Google this weekend accidentaly leaked details -- via an online comic book -- on its upcoming cross-platform open-source browser: Google Chrome -- which it claims will deliver a streamlined and improved interface along with performance improvements and security enhancements; the new browser is based on both Apple's Webkit, the core of the Safari browser, and Firefox, the rapidly growing alternative browser, but will square off against Microsoft's Internet Explorer, which dominates the internet, but continues to play catch up with security flaws and compatibility. The beta version of Google Chrome, only for for PCs initially, is expected to ship on Tuesday in more than 100 countries, while Mac and Linux versions are in development.
"On the surface, we designed a browser window that is streamlined and simple. To most people, it isn't the browser that matters. It's only a tool to run the important stuff -- the pages, sites and applications that make up the web," the company wrote in its blog. "Like the classic Google homepage, Google Chrome is clean and fast. It gets out of your way and gets you where you want to go."
The company claims that it separates each tab or visited website in its own "sandbox," a private secure environment that keeps information from other sites: it not only protects privacy, but also offers better stability and performance, the search giant claimed. The user interface will allow a tab to be created "incognito," a privacy mode that will not log any of the activity onto the computer, cookies are wiped out and history is not saved when it is closed.
The company will "sandbox" plugins into their own process and also focus on improving java script , which is used to build and deploy a variety of advanced features on. Google plans on using a separate java script virtual machine that generates machine code, directly using the capabilities of the CPU for optimal performance.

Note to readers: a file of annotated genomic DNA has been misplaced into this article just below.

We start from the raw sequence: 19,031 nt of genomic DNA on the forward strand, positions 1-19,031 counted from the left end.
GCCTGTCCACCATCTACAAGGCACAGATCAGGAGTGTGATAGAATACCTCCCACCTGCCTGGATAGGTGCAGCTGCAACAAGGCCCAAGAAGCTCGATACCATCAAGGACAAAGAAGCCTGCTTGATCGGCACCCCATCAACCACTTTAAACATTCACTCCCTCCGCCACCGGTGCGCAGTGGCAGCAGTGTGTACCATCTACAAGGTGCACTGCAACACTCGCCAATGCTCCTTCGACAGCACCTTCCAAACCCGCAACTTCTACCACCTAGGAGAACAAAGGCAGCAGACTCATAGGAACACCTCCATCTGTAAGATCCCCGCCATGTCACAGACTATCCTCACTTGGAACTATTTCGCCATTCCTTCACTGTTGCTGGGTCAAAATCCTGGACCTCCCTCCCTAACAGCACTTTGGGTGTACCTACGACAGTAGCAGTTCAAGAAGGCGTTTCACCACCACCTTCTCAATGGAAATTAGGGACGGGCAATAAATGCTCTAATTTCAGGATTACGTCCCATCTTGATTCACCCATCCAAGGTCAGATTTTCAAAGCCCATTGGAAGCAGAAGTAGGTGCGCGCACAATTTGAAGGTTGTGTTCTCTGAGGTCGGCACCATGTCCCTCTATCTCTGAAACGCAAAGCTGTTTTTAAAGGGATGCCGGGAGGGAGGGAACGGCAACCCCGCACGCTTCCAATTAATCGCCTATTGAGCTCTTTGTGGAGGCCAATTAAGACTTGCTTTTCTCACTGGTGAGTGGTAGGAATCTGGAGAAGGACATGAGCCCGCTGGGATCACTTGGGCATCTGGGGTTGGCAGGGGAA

Another benefit of sandboxing, according to the comic, is that the rights for each process are reduced, not allowing malware to install itself on a computer or affect what is happening in another tab. According to the engineers, the processes "can compute but they can't write files to your hard drive or read files from sensitive areas like your documents or desktop." The user must give explicit permission for high level access.
"We improved speed and responsiveness across the board. We also built a more powerful java script engine, V8, to power the next generation of web applications that aren't even possible in today's browsers," Google said.
Google's comic pointed out that current browsers can be affected by fragmented memory, pushing the browser closer to a crash as the user opens new tabs and closes old tabs, even though they might only have a few open at one time. Without the ability to separate the processes, if one thing goes wrong, the whole browser is liable to crash. Chrome's multi-process approach will allow each tab to run individual independent processes- if one tab fails, the browser recognizes the problem, ends the process in that tab, but the others retain function.
Even within one tab, when the user switches from site to site, Chrome will completely switch the process and reclaim the memory. If a slow-down occurs, a task manager can be opened to see exactly what pages or even what plugins are hogging memory, CPU power, or bandwidth.
Google also hoped that its efforts will begin to address the lingering performance and compatibility issues that face a wide variety of cross-platform browsers by using an automatic testing -- an internet "bot" -- to check and test millions of the most popular pages each week (based on Google PageRank).
During the testing thus far, Google has used Webkit to run page layout tests. When the project began it was only passing 23 percent of the tests. "Moving from there to 99 percent has been a fun challenge and an interesting example of test-driven design" said Pam Greene, one of the project software engineers.
The choice of Apple's Webkit was no coincidence. Google claimed they were attracted to the speed potential. When the Chrome team consulted the Android engineers and asked them why they chose Webkit, they responded "it uses memory efficiently, was easily adapted to embedded devices, and it was easy for new browser developers to learn to make the code base work."
Much like Apple did with Safari on the iPhone, Google will use Chrome as part of its Android mobile platform and hopes that its use of Google Gears, a plug-in that extends the standard browser experience, will help developers deliver native-app like performance over the Web with cross-platform compatibility.
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